Sentiment

    Sentiment metrics are mixed. The July 2014 Investor Movement Index for the four weeks ending July 25, 2014 posted a reading of 5.85, compared to 5.67 in June. Gallup's Economic Confidence Index dropped two points in July to minus 17--the lowest index reading since March. Middle- and lower-income Americans' confidence in the economy fell, but upper-income Americans' confidence stayed the same.

    According to Bloomberg, Americans' ratings of their own finances and the national economy dipped to a two-month low this week, stalling the Bloomberg Consumer Comfort Index after an early summer advance. While essentially unchanged from last week, the CCI, at 36.2 on a 0-100 scale, has slipped slightly from 37.6 two weeks ago to its lowest numerically since early June.

    (click to enlarge)

    The VIX hovered around the 16 level all week, an indication that institutions are increasing their use of options to protect their portfolios from a big sell-off. This change confirms my speculation last week that the specter of higher interest rates and geopolitical instability has concerned investors.

    The Market (S&P 500)

    (click to enlarge)

    My guess last week that the market would "the market will head lower in very choppy sessions for the next few weeks" was supported by the action of the S&P 500. The SPY found support at 191, and will need to trade above 194 before we can think about an uptrend. Volume was high, and very high on down-days, an indication that funds are reorganizing their portfolios.

    Small Caps (NYSEARCA:IWM)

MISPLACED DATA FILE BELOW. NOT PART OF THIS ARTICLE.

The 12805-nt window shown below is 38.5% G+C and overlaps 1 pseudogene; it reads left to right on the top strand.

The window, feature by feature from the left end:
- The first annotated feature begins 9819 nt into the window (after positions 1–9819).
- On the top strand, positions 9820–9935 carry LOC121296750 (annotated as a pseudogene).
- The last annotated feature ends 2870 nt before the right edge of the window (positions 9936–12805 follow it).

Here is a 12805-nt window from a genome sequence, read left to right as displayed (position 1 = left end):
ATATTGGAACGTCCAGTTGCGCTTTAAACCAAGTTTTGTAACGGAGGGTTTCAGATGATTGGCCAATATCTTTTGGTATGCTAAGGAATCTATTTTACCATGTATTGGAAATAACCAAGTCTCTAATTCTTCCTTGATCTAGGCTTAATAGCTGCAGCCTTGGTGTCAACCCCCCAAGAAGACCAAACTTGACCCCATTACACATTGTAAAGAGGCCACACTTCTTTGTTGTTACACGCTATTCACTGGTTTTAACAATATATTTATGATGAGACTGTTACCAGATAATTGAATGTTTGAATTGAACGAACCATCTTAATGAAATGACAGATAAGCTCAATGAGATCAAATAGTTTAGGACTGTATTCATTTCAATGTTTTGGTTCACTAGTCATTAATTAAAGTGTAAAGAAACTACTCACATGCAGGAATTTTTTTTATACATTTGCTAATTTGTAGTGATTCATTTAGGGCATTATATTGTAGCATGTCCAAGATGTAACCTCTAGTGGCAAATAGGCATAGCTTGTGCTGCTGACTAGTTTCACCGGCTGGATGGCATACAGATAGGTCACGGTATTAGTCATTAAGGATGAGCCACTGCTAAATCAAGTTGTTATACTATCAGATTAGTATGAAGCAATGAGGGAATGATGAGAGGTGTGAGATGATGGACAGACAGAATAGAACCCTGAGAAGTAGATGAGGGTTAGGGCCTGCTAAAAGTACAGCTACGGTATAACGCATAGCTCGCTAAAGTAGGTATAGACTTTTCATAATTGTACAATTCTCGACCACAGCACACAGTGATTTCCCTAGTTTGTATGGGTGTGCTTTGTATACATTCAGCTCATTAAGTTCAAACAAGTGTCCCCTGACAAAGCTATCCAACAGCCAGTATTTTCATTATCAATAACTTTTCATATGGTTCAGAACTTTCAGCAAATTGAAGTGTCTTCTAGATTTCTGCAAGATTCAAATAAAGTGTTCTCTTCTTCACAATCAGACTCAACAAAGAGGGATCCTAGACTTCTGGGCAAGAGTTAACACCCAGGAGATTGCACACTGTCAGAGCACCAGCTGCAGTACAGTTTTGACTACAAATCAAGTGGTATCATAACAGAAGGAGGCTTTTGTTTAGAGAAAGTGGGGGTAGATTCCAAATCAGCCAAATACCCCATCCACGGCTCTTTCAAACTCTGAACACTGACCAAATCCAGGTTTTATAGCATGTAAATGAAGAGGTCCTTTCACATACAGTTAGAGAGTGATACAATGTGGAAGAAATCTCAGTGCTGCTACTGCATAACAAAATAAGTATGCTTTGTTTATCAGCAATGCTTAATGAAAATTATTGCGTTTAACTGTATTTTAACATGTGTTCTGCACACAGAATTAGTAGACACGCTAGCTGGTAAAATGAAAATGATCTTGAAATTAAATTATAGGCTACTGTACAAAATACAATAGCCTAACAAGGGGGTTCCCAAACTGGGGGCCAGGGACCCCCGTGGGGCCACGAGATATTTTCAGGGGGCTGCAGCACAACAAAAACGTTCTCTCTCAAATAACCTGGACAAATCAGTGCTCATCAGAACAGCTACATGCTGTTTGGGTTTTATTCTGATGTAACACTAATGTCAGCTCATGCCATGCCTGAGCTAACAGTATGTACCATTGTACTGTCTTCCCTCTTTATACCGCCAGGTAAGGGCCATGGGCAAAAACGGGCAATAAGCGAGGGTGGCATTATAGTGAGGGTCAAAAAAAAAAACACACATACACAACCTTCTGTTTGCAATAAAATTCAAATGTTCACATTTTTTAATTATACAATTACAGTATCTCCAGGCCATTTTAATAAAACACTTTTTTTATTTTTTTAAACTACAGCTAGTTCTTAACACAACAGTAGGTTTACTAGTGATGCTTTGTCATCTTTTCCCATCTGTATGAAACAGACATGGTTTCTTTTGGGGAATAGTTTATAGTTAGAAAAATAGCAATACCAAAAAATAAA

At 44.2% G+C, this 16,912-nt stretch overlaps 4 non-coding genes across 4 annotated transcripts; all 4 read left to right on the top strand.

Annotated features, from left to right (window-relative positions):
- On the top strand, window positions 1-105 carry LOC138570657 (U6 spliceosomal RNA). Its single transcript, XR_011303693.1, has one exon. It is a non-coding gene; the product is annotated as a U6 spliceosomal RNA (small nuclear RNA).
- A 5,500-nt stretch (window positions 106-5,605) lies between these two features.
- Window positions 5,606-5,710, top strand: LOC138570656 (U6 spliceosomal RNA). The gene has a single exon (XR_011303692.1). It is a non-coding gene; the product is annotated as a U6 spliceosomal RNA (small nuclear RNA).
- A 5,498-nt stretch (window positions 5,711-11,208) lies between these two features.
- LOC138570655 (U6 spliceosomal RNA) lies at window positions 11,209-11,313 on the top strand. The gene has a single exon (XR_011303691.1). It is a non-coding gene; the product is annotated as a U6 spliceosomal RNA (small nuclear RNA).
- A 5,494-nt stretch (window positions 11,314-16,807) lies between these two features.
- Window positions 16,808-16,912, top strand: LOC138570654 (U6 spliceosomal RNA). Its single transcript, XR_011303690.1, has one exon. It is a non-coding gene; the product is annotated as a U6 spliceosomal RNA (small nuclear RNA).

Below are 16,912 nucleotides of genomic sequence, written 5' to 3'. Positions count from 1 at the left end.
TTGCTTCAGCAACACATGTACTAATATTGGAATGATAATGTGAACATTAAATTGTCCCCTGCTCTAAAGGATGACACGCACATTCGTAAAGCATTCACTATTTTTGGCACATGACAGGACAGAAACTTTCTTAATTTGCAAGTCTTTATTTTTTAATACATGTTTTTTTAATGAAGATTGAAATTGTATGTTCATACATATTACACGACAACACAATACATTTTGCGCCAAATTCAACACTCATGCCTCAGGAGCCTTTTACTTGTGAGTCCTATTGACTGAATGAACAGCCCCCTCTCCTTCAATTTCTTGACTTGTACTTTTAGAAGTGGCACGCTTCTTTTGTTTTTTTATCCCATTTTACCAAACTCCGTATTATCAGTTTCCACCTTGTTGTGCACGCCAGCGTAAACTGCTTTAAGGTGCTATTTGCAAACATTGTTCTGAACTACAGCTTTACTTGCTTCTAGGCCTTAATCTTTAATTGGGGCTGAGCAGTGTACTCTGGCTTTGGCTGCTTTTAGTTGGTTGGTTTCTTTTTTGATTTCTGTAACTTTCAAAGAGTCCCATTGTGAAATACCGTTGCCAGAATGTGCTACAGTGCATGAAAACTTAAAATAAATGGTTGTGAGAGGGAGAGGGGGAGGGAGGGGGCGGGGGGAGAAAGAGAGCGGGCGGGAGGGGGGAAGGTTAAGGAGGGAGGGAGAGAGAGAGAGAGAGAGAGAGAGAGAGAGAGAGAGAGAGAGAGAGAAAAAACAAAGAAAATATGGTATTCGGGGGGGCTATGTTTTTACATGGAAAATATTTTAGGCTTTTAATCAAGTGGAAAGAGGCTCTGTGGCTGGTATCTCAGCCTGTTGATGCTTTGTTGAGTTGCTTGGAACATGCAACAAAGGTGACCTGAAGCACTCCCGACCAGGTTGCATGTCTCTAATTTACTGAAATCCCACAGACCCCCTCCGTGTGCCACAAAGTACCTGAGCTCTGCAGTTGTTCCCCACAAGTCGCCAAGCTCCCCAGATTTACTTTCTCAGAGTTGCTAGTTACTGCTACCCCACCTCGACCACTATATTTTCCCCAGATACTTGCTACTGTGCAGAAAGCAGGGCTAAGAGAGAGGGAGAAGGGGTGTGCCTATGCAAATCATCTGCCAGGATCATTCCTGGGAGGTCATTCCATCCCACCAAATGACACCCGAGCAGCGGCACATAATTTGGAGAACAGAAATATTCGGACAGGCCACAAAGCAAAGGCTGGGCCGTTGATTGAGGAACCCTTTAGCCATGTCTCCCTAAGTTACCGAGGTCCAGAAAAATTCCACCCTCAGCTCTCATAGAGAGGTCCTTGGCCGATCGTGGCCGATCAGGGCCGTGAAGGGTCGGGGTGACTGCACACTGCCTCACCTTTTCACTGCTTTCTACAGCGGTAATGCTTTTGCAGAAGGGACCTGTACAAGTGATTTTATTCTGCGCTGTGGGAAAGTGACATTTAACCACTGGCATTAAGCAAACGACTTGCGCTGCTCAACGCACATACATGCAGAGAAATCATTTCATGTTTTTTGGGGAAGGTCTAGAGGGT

(click to enlarge)

    The most interesting action was among the small caps, which traded in a narrow range and established a small base at about 110.5. Relative to the S&P 500, volatility was somewhat subdued. I am guessing that small caps are less influenced by geopolitics than large multi-national companies, and the IWM is reflecting underlying earnings strength.

    Core Sectors

    (click to enlarge)

    The core sector relative strength chart shows the strength of IWM in sharp relief which, in one week, move from the third lowest to the best performer. Lest we be carried away, the change was a low 3%. During trading last week, strength of various ETF's was highly variable-up one day, down the next. Homebuilders (NYSEARCA:XHB) shot up during the week.

    Although not shown, IWM outperformed QQQ by about 1% last week.

    Best Relative Strength

    (click to enlarge)

    Among the 36 ETFs I follow, metals (NYSEARCA:XME) stood out. This is probably geopolitical, on news that Boeing and others are stockpiling titanium that they normally get from a Russian company. Homebuilders (XHB) had a spike on Friday. Real estate (NYSEARCA:IYR) is showing relative strength.

    Trades Last Week

    Bought: TAN

    Holding: AGNC, TAN

    Conclusion and Action

    The market seems riven by tension between interest rate fears and geopolitics vs. a strengthening U.S. economy. This week's economic news, with the lone exception of housing, contains the strongest reports months.

    I'm guessing that economic strength is reflected more in the small caps in small caps (IWM) because they don't react as much to geopolitics and rate fears as large multinational companies. If IWM begins an up-trend, we could see a revival in some segments. Last week that some biotechs and solar had big moves. Healthcare (NYSEARCA:XLV) is likely to recover early. On Friday, notable moves came from XBI, OIH, IBB, PPA, IYT, XLV, and IAK. My current plan is to watch and wait to identify trends.

    Have a great week!

    Disclosure: The author is long TAN.

    Stocks: IWM, TAN